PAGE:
Furthermore, the CPz, which is the minimum CoM height of the second phase, was strongly correlated to the parameters of the first phase. Given that the increased CoM height helped avoid the fall, the lengthy step time and stride length of the first phase probably helped recover the body balance. At the same time, the increased CVz value negatively affected the CPz. This corresponded to an insufficient recovery process. By contrast, the effects of the parameters of the first phase on the MoS of the second phase were not so large compared to CPz.

Principal components

The factor loadings of the principal components are shown in Fig 4. The three major principal components which were associated with the respective proportions of variance of 22.3, 18.9, and 16.2%, were extracted. Thus, these major parameters explained 57.4% of the sample variance.

Fig 4. Factor loading of each principal component.

The three major principal components which were associated with the respective proportions of variance of 22.3, 18.9, and 16.2%.

First component (early recovery).

This component is characterized by the large positive values of the parameters of the first phase. By contrast, the absolute values of the parameters in the second phase were relatively small. These features suggest that this component represents the recovery motion of the first step. Therefore, the large value of the first component corresponded to the recovery in the early phase, that is, the first phase of the recovery motion. However, it should be noted that the MoSs of both the FS and SS are positive. This means that the recovery motion of the first phase improves the balance of successive steps. Furthermore, the positive CVz and CPz values of the second phase also suggest the improvement of the balance of this phase.

Second component (forward movement).

This component was characterized by a positive WS, TrL, StL, and CVx, at the timing of the SS. Furthermore, the StL and CVx of the FS also contributed to this component. The movement of the subject in the traveling direction is represented by these parameters. Therefore, the large value of the second component corresponded to the forward movement during the recovery motion. In addition, the small magnitudes of the MoSs for both the FS and SS suggest that this component is not related to the recovery of balance.

Third component (assisted recovery).

This component is characterized by the large positive value of the second phase. It seems that this component represents the recovery motion of the second phase. However, the MoS of the first phase becomes large in value and positive. This contradiction could be explained by considering the large negative WS at the first phase. The slow body movements of the first and second phases increase the MoS according to the definition. Furthermore, as mentioned below, the value of this component increased in the “continue” trials. Therefore, this component corresponded to the recovery motion induced by the assist pattern.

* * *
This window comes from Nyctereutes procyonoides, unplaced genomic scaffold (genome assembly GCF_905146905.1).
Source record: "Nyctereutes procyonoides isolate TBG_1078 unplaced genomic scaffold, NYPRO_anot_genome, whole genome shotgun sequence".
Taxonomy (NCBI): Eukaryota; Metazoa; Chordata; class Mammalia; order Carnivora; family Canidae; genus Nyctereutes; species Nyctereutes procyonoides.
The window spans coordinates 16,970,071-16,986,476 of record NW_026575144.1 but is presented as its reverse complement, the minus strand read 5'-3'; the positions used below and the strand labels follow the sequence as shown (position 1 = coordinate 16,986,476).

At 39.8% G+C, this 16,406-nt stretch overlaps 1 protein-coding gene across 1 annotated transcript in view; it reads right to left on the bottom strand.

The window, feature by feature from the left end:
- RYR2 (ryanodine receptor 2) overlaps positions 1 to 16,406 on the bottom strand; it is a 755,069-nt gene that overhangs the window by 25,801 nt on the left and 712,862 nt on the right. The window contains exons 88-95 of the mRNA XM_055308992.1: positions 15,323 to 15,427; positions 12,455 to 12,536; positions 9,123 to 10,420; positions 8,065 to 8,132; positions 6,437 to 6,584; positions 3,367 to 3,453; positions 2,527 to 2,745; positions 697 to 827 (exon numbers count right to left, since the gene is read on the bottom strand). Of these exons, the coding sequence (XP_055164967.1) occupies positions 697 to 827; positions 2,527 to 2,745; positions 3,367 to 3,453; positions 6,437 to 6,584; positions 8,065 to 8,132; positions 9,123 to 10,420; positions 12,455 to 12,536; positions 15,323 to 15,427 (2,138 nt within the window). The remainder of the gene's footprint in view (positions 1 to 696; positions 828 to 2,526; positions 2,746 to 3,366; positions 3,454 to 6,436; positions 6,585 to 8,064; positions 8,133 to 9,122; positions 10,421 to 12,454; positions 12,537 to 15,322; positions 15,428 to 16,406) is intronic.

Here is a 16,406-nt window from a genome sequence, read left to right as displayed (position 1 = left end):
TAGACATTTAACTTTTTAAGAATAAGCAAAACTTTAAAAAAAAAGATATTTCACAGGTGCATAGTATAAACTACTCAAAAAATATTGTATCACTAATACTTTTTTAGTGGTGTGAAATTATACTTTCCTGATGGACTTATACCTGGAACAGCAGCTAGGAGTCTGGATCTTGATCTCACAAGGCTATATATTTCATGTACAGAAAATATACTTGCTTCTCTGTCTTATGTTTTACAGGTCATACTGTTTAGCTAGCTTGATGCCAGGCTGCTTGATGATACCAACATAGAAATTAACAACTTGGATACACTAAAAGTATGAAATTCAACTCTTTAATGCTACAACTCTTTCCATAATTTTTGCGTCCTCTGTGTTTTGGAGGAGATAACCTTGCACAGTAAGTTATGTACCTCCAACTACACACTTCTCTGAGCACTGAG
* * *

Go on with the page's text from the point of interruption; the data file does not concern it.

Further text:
Difference of recovery motion among reaction algorithm

According to the Mann–Whitney U test, the reaction algorithm affected some reaction parameters and a principal component. The boxplots of these parameters are shown in Fig 5.

Fig 5. Boxplot of reaction parameters and principal component parameters which were affected by the reaction algorithm (p < .05) were extracted.

Box represents the first and third quartiles. Outliers, which are separated from the quartile more than 1.5 times the interquartile range, are marked with crosses.

Among the principal components, the reaction algorithm only affected the third component. Furthermore, the parameters of the second phase were affected to a greater extent by the reaction algorithm, whereas only the MoS differed significantly among the parameters of the first step. It seems reasonable that the torque applied during the first phase affected the motion of the second phase.

Relationship between contact condition and reaction motion

The MoS at FS could be modeled according to Eq (2) based on multiple regression analyses. (2) The value of this model was 0.29 and the p-values of all the parameters were less than 0.01.

Although the first, second, and third components of PCA were also modeled, the p-values of the explanatory variables suggested that these parameters could not be explained by the parameters mentioned above.


Recovery strategies and their performances

Multiple steps were required for the recovery from tripping as mentioned above. However, the ratio of the strength between the first and second steps differed among trials. The first principal component could be considered as the most representative parameter for the distinction of the recovery strategy.

In the trials whose first principal component were positive, the first step after tripping was large, whereas the second step was small, as shown in Fig 6(a). The increase of the MoSs at the FS and SS that occurred in conjunction with the increase of the first principal component, suggested that the large first step effectively recovered the gait balance. By contrast, when the first step was not sufficiently large to recover balance, the subject had to increase the step length of successive step to continue to recover balance, as shown in Fig 6(b).

Fig 6. Step motion of recovery strategies.

The recovery motion could be classified based on the length of recovery steps. (a) The first step after tripping was large, whereas the second step was small. (b) The first step was small and the second step was large.

Thus, from the viewpoint of balance recovery, it seemed more appropriate to place the first step at a distant location. Previous studies also suggested the effectiveness of this strategy [26, 27]. Even when the assist robot was used, this strategy was effective in improving balance.

Effects of the reaction algorithm on the recovery motion